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Every year, tech companies come up with the latest and greatest mobile devices that suit their buyers’ needs.
While there is the dilemma of selecting the perfect device, there’s another bigger question people ask: where should I buy my next phone?
Although there are a myriad of options like Amazon, flagship stores, and third party stores, carriers often present a better option.
Below we take a look at some advantages and disadvantages of buying from carriers.
Partially subsidized devices
When it comes to phone prices, buying straight from the official store can be pricey. Carriers offer devices at a partially subsidized price.
Subsidized phone programs typically offer a lower cost of monthly service.
While the official stores also offer similar programs, they usually require the use of credit cards.
With carriers, the phones can be paid over the counter or via online banking – a more accessible feature that provides prospective buyers with convenience and less headache.
Buyers also have the option to pay the phone in full, but that would mean the device is locked on to the carrier.
More inclusion & services
One of the biggest headaches people face with their device is the support of the carrier’s LTE network or the lack of signal in certain areas.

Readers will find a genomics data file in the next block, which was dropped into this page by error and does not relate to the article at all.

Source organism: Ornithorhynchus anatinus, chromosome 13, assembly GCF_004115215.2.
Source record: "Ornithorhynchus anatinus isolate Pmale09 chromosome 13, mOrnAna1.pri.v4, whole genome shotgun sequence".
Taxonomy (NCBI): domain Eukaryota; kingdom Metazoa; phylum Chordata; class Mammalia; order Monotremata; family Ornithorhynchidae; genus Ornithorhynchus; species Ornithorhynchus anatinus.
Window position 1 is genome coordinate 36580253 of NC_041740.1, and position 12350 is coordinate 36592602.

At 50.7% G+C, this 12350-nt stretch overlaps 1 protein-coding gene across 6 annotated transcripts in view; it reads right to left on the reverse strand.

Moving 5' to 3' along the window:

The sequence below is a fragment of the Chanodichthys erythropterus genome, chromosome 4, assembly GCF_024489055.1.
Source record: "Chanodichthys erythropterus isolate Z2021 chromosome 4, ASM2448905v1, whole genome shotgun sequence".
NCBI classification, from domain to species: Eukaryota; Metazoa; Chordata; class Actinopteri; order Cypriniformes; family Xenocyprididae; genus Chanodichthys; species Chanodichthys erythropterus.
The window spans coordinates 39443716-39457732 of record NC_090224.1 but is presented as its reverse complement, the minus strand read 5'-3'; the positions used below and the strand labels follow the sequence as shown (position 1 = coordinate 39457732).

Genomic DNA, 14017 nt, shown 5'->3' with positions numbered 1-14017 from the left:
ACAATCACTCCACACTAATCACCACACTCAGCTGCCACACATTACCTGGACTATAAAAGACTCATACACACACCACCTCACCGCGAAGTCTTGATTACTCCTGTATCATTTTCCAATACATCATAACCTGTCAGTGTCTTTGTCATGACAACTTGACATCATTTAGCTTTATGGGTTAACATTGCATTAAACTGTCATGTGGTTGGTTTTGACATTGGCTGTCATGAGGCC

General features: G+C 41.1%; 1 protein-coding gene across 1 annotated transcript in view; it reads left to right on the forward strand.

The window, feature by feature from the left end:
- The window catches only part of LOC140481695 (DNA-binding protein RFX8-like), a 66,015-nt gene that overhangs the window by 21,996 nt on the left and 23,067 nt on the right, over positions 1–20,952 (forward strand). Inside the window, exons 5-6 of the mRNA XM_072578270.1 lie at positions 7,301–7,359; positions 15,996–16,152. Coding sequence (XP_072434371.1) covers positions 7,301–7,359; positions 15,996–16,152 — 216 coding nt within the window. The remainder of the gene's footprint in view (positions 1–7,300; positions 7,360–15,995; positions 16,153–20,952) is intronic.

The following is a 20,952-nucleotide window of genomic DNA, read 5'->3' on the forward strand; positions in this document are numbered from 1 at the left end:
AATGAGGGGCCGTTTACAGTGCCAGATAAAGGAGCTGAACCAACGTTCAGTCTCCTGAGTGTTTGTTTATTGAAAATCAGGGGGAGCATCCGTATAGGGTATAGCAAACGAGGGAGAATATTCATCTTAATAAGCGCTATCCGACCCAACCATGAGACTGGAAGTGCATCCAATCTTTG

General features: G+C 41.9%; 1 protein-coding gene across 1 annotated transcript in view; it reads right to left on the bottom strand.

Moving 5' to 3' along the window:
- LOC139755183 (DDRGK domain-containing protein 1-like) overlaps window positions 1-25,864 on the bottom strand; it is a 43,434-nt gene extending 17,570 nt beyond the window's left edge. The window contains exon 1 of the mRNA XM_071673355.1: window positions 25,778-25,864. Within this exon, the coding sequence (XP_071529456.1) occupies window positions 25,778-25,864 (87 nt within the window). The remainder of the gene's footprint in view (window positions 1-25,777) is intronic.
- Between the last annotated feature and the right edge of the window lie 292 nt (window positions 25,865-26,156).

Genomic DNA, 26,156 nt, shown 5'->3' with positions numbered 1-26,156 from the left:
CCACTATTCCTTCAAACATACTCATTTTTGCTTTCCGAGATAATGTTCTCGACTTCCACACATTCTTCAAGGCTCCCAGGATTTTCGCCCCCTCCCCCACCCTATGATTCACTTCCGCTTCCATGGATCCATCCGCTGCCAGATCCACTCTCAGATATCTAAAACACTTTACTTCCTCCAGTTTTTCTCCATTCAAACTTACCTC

Carriers use various types of technologies to provide services, and the smartphones they offer typically have the necessary hardware and programming to recognize the carrier’s frequencies and technologies.
Certain providers also work in partnership with other carriers to provide extended coverage outside their home network.
Meanwhile phones sold from other sources may lack the same features that carriers offer in their devices.
Carrier phones also offer data plans that include voice, text messaging, and data.
Certain plan offers could provide a certain amount of data for various services like social media, video streaming, unlimited calls and texts to all networks, and certain minutes to other networks and landline numbers.
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The biggest advantage of securing a phone from carriers is the convenience.
With inflation looming over everyone’s head, buying a carrier device means having only one bill to worry about (the phone plan and the device).
Most devices are only available postpaid, and while the prices can sometimes be intimidating, they often provide extra perks that justify the price.
Purchasing a phone from a carrier comes with a lot of perks, but there are a couple of disadvantages with the decision – namely, the phone lock and locking period.
The biggest disadvantage to getting a phone from a carrier is the device getting locked to that carrier.
As with most businesses, the carrier devices are only locked to their respective networks.
People looking to give their phones to family members who use a different carrier will find the phone rejecting their sims.
The contracts have a locked-in period of 24 to 30 months, depending on the carrier.
Any attempts to unlock the devices will only lead to a termination from the contract and may lead to a blacklisting.
After completing the contract, users are free to unlock their phones to either sell or give away.
Opinions expressed by NY Weekly contributors are their own.